Your browser isn't supported
It looks like you're using an old web browser. To get the most out of the site and to ensure guides display correctly, we suggest upgrading your browser now. Download the latest:

Welcome to the MSE Forums

We're home to a fantastic community of MoneySavers but anyone can post. Please exercise caution & report spam, illegal, offensive or libellous posts/messages: click "report" or email forumteam@.

Search
  • FIRST POST
    • dmo84
    • By dmo84 16th Jul 17, 1:34 PM
    • 34Posts
    • 3Thanks
    dmo84
    UKPC -Driver Parked in a retail carpark space which thought was a space
    • #1
    • 16th Jul 17, 1:34 PM
    UKPC -Driver Parked in a retail carpark space which thought was a space 16th Jul 17 at 1:34 PM
    Hi all,

    Wondering if you could help, I know someone that had a ticket from UKPC

    the driver recently parked for a few minutes at a retail park, in a space which I believed was a parking space,
    there is defined colored brickwork around the bay which defines a zone, perfect size for a car. and on the opposite side too as another car had clearly done the same thing, the driver didnt realize it was not.

    It was an honest did not see this as when parking the driver was parking guess as they were drawn to the outline, not noticing the other bays.

    they was in the shop for around a minute or two before they could see the parking attendant at
    the car so they rushed out and apologized and explained It was an honest mistake incorrectly identifying it as a parking space because of the surroundings and markings, it looked like somewhere they could park, if they had known it was a non-parking space they would have not parked there.

    He said the ticket had already been issues so there is nothing he could do. this was all in the space of a few minutes of arriving and going in to the shop for 1 min.

    they have already sent an appeal with a picture but it states we will get back to you within 35 days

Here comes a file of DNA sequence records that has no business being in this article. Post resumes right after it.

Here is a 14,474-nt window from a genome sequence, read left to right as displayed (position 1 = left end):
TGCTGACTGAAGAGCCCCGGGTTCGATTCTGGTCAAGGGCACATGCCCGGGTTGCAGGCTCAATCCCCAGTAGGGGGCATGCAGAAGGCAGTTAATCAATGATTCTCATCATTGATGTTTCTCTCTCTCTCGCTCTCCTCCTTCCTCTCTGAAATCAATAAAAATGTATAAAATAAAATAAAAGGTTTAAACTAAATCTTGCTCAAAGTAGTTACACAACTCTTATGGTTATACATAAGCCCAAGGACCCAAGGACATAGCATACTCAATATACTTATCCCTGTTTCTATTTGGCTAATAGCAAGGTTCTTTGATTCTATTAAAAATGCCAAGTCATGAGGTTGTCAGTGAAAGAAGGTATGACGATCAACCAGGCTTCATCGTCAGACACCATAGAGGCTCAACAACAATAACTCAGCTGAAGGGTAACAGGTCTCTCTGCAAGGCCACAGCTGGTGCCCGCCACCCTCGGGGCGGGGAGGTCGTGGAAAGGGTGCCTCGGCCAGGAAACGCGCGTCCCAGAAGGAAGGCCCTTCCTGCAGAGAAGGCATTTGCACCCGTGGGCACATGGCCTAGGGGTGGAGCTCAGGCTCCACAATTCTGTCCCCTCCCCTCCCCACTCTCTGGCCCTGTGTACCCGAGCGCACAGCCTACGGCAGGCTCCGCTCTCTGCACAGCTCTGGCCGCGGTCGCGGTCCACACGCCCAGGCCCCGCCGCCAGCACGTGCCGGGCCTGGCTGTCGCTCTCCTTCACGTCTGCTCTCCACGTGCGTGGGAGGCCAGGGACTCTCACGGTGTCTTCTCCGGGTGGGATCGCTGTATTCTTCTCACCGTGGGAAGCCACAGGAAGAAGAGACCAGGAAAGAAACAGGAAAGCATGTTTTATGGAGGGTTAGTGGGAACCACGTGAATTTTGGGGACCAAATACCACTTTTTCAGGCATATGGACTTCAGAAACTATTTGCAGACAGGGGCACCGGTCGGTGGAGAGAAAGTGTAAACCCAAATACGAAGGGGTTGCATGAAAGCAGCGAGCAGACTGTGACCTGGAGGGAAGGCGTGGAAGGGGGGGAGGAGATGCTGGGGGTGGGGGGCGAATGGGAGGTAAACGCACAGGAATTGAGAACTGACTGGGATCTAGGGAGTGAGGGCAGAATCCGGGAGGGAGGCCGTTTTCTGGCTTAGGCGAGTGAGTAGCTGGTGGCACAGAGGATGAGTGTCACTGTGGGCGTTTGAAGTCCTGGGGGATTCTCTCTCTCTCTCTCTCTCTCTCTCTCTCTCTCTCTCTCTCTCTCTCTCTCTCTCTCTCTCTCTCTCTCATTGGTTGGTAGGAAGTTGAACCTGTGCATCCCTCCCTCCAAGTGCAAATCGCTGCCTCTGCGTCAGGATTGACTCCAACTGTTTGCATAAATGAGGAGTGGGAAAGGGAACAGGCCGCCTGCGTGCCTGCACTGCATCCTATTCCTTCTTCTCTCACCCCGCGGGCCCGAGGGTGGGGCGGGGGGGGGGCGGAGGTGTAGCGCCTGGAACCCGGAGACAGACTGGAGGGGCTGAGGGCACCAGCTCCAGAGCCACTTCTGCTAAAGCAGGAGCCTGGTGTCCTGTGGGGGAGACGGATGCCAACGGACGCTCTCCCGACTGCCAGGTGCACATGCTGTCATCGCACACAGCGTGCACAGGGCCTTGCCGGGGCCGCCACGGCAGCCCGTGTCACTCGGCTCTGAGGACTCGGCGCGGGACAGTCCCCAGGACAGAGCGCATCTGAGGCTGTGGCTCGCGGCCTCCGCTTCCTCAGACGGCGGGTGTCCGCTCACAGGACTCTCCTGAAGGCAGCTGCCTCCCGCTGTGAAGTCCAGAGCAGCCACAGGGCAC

they dont want to be paying this as they feel its unfair that there was a zone defined which legitimatly looked like a space.
    Last edited by dmo84; 17-07-2017 at 8:47 AM.
Page 3
    • dmo84
    • By dmo84 11th Aug 17, 9:52 AM
    • 34 Posts
    • 3 Thanks
    dmo84
    This is the thing, they are going to need to remove this from the template as they are persuing the driver, as the driver has already named themselves.


    So essentially they would have to remove section 1 or 2 (or both?) from above?
    • dmo84
    • By dmo84 13th Aug 17, 4:26 PM
    • 34 Posts
    • 3 Thanks
    dmo84
    stripped out some sections, and photos from the space itself with no visibility of signs will be included, aswel as the marked bay in question.


    Is section 3 any good?


    POPLA Appeal Letter

    Dear POPLA Adjudicator,

    I am the registered keeper of vehicle XXXX XXX and am appealing a parking charge from UKPC on the following points:


    1. A compliant Notice to Keeper was never served - no Keeper Liability can apply.


    2. No evidence of Landowner Authority - the operator is put to strict proof of full compliance with the BPA Code of Practice

    3. Parking in a marked bay - The sign in this car park stipulates that cars should be parked in a marked bay. The car itself was infact parked in a marked bay surrounded by defined brickwork.




    4. The signs in this car park are not prominent, clear or legible from all parking spaces and there is insufficient notice of the sum of the parking charge itself



    1. A compliant Notice to Keeper was never served - no Keeper Liability can apply.

    This operator has not fulfilled the 'second condition' for keeper liability as defined in Schedule 4 and as a result, they have no lawful authority to pursue any parking charge from myself, as a registered keeper appellant. There is no discretion on this matter. If Schedule 4 mandatory documents are not served at all, or in time (or if the document omits any prescribed wording) then keeper liability simply does not apply.

    The wording in the Protection of Freedoms Act (POFA) 2012 is as follows:

    ''Right to claim unpaid parking charges from keeper of vehicle:
    4(1) The creditor has the right to recover any unpaid parking charges from the keeper of the vehicle. (2) The right under this paragraph applies only if

    (a) the conditions specified in paragraphs 5, 6*, 11 and 12 (so far as applicable) are met;

    *Conditions that must be met for purposes of paragraph 4:
    6(1) ''The second condition is that the creditor (or a person acting for or on behalf of the creditor)— (a)has given a notice to driver in accordance with paragraph 7, followed by a notice to keeper in accordance with paragraph 8. This is re-iterated further ‘If a notice to driver has been given, any subsequent notice to keeper MUST be given in accordance with paragraph 8.’